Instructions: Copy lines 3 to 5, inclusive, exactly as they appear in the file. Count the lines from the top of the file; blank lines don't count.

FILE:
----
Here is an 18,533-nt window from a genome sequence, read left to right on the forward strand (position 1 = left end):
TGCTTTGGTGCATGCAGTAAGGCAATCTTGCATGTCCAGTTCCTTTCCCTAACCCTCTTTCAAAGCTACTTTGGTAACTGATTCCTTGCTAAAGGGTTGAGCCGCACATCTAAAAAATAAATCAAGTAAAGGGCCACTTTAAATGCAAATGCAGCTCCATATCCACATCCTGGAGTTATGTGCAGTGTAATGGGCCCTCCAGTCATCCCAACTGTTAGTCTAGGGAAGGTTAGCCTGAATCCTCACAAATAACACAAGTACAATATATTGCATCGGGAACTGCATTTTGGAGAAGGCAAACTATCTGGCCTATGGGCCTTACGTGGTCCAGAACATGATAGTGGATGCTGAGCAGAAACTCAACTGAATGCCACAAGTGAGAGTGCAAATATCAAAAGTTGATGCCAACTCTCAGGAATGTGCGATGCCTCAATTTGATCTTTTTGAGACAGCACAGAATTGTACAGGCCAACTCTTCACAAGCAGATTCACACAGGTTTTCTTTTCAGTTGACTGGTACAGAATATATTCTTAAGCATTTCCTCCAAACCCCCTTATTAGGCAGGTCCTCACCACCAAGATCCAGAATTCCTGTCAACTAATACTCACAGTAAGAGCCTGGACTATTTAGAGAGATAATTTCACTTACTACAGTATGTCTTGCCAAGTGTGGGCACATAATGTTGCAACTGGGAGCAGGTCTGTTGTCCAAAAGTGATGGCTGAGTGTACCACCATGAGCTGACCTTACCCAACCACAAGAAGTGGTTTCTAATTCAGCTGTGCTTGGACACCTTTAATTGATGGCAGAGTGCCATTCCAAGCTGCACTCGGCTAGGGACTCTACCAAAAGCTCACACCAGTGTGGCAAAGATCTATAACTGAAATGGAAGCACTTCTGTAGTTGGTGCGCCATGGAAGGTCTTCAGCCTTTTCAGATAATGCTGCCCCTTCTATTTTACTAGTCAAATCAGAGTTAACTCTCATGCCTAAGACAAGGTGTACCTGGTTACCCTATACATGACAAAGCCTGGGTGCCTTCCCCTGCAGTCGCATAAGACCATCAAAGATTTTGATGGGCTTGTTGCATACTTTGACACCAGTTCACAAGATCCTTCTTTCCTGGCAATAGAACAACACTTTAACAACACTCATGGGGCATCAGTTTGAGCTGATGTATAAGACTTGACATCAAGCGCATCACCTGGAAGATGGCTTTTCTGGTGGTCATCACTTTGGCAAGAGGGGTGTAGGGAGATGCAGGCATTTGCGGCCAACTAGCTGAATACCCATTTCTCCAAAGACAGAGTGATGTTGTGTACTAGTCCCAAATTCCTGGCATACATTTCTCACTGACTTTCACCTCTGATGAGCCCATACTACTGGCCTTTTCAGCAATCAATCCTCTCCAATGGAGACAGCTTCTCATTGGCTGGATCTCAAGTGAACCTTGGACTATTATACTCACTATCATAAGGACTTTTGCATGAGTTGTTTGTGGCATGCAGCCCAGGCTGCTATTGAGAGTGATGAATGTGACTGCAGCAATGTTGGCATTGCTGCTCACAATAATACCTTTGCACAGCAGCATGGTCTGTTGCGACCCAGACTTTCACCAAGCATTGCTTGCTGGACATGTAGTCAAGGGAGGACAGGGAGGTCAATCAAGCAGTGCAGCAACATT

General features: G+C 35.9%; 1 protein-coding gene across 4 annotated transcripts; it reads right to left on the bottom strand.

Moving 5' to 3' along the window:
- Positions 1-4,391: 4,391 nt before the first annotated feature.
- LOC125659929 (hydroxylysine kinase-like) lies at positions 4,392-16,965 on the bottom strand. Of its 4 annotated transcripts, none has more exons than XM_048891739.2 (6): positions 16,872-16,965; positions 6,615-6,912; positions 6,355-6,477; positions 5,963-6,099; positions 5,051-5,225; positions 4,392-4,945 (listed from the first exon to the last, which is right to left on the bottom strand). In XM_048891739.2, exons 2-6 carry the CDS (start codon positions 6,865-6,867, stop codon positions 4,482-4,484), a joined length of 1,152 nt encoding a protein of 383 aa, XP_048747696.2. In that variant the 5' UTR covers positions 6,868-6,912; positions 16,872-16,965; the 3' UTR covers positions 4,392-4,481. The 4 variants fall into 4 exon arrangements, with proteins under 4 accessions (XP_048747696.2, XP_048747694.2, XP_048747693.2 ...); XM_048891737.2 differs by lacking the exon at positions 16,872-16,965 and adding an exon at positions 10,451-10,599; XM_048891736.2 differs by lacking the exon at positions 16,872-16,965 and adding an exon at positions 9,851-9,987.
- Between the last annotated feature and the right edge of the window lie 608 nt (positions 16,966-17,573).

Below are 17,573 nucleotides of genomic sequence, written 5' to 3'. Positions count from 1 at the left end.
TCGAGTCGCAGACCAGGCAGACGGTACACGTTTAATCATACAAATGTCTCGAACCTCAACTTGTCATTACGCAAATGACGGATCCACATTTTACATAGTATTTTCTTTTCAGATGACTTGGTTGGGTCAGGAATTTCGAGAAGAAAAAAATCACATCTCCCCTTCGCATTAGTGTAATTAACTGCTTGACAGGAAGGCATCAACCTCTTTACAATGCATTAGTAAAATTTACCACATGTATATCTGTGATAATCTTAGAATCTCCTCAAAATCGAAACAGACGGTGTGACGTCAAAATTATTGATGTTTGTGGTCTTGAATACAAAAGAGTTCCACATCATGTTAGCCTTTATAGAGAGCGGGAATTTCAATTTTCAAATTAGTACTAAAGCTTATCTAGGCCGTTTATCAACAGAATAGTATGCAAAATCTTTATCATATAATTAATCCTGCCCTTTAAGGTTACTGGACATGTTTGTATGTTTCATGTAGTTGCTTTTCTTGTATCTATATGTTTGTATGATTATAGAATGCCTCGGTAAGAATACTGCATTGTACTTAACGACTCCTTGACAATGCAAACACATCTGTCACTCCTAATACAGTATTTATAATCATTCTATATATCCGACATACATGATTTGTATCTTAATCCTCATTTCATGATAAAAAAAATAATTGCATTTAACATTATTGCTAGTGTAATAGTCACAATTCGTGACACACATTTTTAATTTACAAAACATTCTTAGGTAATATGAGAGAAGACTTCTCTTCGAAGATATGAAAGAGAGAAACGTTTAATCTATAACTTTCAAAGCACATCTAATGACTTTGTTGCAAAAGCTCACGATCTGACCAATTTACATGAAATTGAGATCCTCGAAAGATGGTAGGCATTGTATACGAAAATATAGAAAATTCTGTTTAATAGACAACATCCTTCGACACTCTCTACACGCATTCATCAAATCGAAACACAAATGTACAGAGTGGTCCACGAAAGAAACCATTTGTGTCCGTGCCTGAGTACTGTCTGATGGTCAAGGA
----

General features: G+C 35.9%; 1 protein-coding gene across 4 annotated transcripts; it reads right to left on the bottom strand.

Moving 5' to 3' along the window:
- Positions 1-4,391: 4,391 nt before the first annotated feature.